But there were forgotten lyrics and other blunders, as well as some awkward moments. A cuckoo clock and church bells were just of few of the stray sounds that made it onto the discs. When it came to lusty ballads, singers might clam up in front of the female song catcher. In turn, Helene would step out of the room and let Bob record those songs that “ain’t exactly fitten for a woman to hear.”

A music theory teacher and women’s choir conductor, Helene fell into the work of folksong collecting. Yet her ability to develop instant rapport with almost anyone made her a natural. “She was a very loveable person,” Draves recalled, “a warm person who could become very interested in you.”


The recordings made by Stratman-Thomas include nearly eight hundred performances, representing more than thirty ethnic or geographical sources. Information about individual performers in this collection is uneven.

Biographical information presented here was gleaned from The Wisconsin Patchwork companion booklet by James P. Leary, as well as from manuscript materials in the Helene Stratman-Thomas Collection. The following list is not a complete one.

Joe Accardi immigrated from Sicily to Beloit in the 1920s. He recorded seven Italian songs, including “Luna mezzo mare,” the Italian wedding song made famous in “The Godfather.” To find out more about this singer, check out his grandson’s web page.

John Bear Skin, a Ho Chunk, played love calls on an Indian flute made from a gun barrel.

Asher Treat
Asher Treat was a collector of Appalachian folk songs transplanted to northern Wisconsin by the “Kaintucks.” He was born in Antigo, Wisconsin, in 1907. WHi Image ID 25411

Pearl Jacobs Borusky lived beyond the power grid in rural Antigo. To mine Borusky’s endless repertoire of English ballads, Helene Stratman-Thomas had to arrange for the singer to be driven to a friend’s home so there would be electricity to power the recorder. The friend was Asher Treat, who had his mother pick up Borusky. Treat had notated several songs from the Jacobs family prior to Stratman-Thomas’s collecting trips in 1940 and 1941. Treat’s transcriptions were published in the Antigo Daily Journal in March and April of 1936 and later compiled into an article, “Kentucky Folksong in Northern Wisconsin.” Borusky, who was in her early forties at the time, recorded 23 songs for Stratman-Thomas. Borusky was born Clarise Pearl Jacobs in Kentucky, the eighth of ten children born to James and Ollie Jacobs. She came to the Wisconsin in 1906 as part of the Kaintuck migration to northern lumber camps. For a time in the late 1920s, she lived in North Dakota, the home of her husband, Rodney Borusky.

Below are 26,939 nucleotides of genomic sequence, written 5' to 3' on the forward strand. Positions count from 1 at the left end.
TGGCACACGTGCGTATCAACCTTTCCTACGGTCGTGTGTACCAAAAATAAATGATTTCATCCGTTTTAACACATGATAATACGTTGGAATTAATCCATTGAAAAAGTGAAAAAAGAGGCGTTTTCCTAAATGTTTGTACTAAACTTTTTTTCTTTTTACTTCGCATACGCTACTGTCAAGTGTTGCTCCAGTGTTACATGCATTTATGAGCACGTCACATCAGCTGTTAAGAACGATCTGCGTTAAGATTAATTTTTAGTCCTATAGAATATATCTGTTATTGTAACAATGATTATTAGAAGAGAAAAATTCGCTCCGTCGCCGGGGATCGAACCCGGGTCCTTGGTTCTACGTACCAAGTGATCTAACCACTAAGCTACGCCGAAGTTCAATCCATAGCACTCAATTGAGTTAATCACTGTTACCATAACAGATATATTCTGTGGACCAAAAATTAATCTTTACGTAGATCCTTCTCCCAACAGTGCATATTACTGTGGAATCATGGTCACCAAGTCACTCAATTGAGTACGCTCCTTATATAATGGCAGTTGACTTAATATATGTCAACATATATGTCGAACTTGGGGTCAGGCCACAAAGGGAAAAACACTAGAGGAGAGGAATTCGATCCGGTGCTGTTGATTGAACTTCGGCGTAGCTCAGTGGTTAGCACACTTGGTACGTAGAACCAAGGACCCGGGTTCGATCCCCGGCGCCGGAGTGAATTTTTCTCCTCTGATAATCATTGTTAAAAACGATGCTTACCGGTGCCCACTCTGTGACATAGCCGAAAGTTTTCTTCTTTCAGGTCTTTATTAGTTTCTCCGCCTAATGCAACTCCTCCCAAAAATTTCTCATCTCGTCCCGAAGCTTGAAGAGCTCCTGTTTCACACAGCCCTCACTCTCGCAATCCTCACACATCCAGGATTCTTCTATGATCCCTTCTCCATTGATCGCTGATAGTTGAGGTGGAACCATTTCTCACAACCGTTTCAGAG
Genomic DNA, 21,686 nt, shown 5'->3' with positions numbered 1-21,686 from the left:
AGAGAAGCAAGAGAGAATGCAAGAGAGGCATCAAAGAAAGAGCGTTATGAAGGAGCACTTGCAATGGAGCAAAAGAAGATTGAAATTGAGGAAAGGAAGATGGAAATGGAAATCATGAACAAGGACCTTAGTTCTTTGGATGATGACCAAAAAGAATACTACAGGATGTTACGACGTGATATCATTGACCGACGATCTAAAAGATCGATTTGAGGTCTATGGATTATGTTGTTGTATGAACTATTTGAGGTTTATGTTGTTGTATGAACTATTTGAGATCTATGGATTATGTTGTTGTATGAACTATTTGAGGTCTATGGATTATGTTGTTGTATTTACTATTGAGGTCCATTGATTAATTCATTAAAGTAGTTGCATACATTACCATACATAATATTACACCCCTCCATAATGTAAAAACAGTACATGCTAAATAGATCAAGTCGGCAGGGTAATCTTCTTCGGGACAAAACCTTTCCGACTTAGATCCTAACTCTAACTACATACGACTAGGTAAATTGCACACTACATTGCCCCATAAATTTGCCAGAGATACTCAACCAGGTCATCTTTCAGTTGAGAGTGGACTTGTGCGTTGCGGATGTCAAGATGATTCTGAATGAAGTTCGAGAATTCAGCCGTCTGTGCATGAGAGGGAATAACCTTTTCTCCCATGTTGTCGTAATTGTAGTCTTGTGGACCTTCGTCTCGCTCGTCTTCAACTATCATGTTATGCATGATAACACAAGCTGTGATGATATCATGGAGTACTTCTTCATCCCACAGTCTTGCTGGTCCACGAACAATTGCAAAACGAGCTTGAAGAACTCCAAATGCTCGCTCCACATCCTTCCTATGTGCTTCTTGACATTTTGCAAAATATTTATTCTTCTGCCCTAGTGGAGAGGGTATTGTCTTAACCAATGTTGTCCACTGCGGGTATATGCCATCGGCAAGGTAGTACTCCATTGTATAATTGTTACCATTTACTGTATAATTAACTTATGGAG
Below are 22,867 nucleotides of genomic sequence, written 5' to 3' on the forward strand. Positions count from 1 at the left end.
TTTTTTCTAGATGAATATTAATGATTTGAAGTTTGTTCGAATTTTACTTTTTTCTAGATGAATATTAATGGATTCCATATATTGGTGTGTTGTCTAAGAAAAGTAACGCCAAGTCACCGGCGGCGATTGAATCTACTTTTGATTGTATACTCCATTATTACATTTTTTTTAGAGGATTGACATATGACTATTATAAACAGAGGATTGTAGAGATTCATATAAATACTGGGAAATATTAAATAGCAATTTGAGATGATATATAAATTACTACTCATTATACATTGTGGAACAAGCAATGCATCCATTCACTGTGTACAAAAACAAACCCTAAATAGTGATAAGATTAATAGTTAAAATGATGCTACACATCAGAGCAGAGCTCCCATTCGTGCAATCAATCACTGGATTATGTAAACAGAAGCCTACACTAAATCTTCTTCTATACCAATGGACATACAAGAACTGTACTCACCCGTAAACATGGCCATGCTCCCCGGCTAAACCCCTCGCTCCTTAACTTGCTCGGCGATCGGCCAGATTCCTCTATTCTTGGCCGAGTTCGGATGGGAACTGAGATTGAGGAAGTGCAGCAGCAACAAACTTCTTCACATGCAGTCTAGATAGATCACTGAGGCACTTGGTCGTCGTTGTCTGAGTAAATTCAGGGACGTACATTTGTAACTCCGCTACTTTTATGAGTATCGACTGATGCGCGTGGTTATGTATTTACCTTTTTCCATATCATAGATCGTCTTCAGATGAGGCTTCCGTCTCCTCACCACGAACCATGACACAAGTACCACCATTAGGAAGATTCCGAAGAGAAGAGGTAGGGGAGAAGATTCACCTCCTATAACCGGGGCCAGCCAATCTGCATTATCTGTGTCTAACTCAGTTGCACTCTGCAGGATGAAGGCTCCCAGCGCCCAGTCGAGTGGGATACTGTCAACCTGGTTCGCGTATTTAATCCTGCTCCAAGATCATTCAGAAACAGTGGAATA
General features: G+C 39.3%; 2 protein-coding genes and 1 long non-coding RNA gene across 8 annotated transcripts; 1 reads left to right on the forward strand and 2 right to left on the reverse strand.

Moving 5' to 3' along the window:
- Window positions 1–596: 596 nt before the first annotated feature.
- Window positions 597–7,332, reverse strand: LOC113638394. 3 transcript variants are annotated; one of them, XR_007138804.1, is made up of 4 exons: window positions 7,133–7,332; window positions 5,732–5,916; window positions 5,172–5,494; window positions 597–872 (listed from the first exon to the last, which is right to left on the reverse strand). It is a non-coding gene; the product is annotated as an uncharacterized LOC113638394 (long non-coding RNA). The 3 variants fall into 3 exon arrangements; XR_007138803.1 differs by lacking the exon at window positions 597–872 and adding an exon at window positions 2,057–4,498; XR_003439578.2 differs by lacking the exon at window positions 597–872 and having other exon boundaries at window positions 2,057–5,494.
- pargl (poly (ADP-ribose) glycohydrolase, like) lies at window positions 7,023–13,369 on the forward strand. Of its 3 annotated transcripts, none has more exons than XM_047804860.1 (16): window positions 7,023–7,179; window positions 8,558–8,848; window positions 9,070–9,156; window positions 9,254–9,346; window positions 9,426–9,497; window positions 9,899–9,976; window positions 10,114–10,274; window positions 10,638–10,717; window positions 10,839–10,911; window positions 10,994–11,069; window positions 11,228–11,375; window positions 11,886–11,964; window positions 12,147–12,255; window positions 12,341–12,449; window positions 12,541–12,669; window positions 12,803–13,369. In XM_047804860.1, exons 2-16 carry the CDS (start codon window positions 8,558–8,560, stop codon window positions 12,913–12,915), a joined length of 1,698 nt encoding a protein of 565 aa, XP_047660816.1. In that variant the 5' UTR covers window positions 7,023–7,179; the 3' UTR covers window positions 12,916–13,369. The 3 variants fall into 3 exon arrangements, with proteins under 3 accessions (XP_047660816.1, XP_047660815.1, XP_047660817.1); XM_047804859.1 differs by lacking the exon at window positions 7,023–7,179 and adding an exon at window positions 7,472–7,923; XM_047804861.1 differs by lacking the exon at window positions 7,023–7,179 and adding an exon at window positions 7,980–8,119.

Noble B. Brown was 14 when he first began work in a logging camp near Stanley, Wisconsin, peeling hemlock bark for tanning hides. He went on to labor at camps in Wisconsin, Michigan, Minnesota, California, Washington, and Oregon. “I seldom allowed my name to get dry on the pay-roll, before I dangled down the tote-road to another outfit. Looking for improvement. But there are few jobs in the woods that I have not tackled, and handled. The wonderlust was always in my bones until I dropt [sic] anchor here at Millville Grant Co. Wis. Got tired, at last. But they say there is no rest for the — restless. Hope I’m not so wicked.” This letter is one of many he would write to Helene Stratman-Thomas after she recorded twenty-three songs from him on 17 November 1946. He was the last singer she recorded for the Wisconsin Folk Music Project. Some of his sea shanties have been issued on two LPs: American Sea Songs and Shanties I & II.